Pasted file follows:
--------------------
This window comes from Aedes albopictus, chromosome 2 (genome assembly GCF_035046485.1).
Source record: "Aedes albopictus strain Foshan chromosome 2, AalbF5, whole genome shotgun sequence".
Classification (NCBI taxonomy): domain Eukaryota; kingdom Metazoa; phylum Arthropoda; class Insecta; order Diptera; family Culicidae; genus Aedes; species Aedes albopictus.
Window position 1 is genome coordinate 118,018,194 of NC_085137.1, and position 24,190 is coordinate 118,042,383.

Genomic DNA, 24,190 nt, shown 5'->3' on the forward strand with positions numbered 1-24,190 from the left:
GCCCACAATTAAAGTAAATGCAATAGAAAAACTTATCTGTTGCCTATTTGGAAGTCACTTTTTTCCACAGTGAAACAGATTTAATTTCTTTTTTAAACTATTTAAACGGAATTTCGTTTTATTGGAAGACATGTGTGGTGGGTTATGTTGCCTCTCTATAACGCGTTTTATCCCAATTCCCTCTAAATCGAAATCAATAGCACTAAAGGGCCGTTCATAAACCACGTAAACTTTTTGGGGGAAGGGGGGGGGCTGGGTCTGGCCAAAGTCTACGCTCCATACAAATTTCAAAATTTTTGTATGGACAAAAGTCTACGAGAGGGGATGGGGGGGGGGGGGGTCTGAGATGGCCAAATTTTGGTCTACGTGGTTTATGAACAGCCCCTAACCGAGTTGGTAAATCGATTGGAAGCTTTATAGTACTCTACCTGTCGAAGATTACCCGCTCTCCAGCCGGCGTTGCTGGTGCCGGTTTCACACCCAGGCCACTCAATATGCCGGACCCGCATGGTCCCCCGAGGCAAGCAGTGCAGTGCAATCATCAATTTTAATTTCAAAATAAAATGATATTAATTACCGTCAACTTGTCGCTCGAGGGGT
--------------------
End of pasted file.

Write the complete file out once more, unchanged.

This window comes from Aedes albopictus, chromosome 2 (genome assembly GCF_035046485.1).
Source record: "Aedes albopictus strain Foshan chromosome 2, AalbF5, whole genome shotgun sequence".
Classification (NCBI taxonomy): domain Eukaryota; kingdom Metazoa; phylum Arthropoda; class Insecta; order Diptera; family Culicidae; genus Aedes; species Aedes albopictus.
Window position 1 is genome coordinate 118,018,194 of NC_085137.1, and position 24,190 is coordinate 118,042,383.

Genomic DNA, 24,190 nt, shown 5'->3' on the forward strand with positions numbered 1-24,190 from the left:
GCCCACAATTAAAGTAAATGCAATAGAAAAACTTATCTGTTGCCTATTTGGAAGTCACTTTTTTCCACAGTGAAACAGATTTAATTTCTTTTTTAAACTATTTAAACGGAATTTCGTTTTATTGGAAGACATGTGTGGTGGGTTATGTTGCCTCTCTATAACGCGTTTTATCCCAATTCCCTCTAAATCGAAATCAATAGCACTAAAGGGCCGTTCATAAACCACGTAAACTTTTTGGGGGAAGGGGGGGGGCTGGGTCTGGCCAAAGTCTACGCTCCATACAAATTTCAAAATTTTTGTATGGACAAAAGTCTACGAGAGGGGATGGGGGGGGGGGGGGTCTGAGATGGCCAAATTTTGGTCTACGTGGTTTATGAACAGCCCCTAACCGAGTTGGTAAATCGATTGGAAGCTTTATAGTACTCTACCTGTCGAAGATTACCCGCTCTCCAGCCGGCGTTGCTGGTGCCGGTTTCACACCCAGGCCACTCAATATGCCGGACCCGCATGGTCCCCCGAGGCAAGCAGTGCAGTGCAATCATCAATTTTAATTTCAAAATAAAATGATATTAATTACCGTCAACTTGTCGCTCGAGGGGT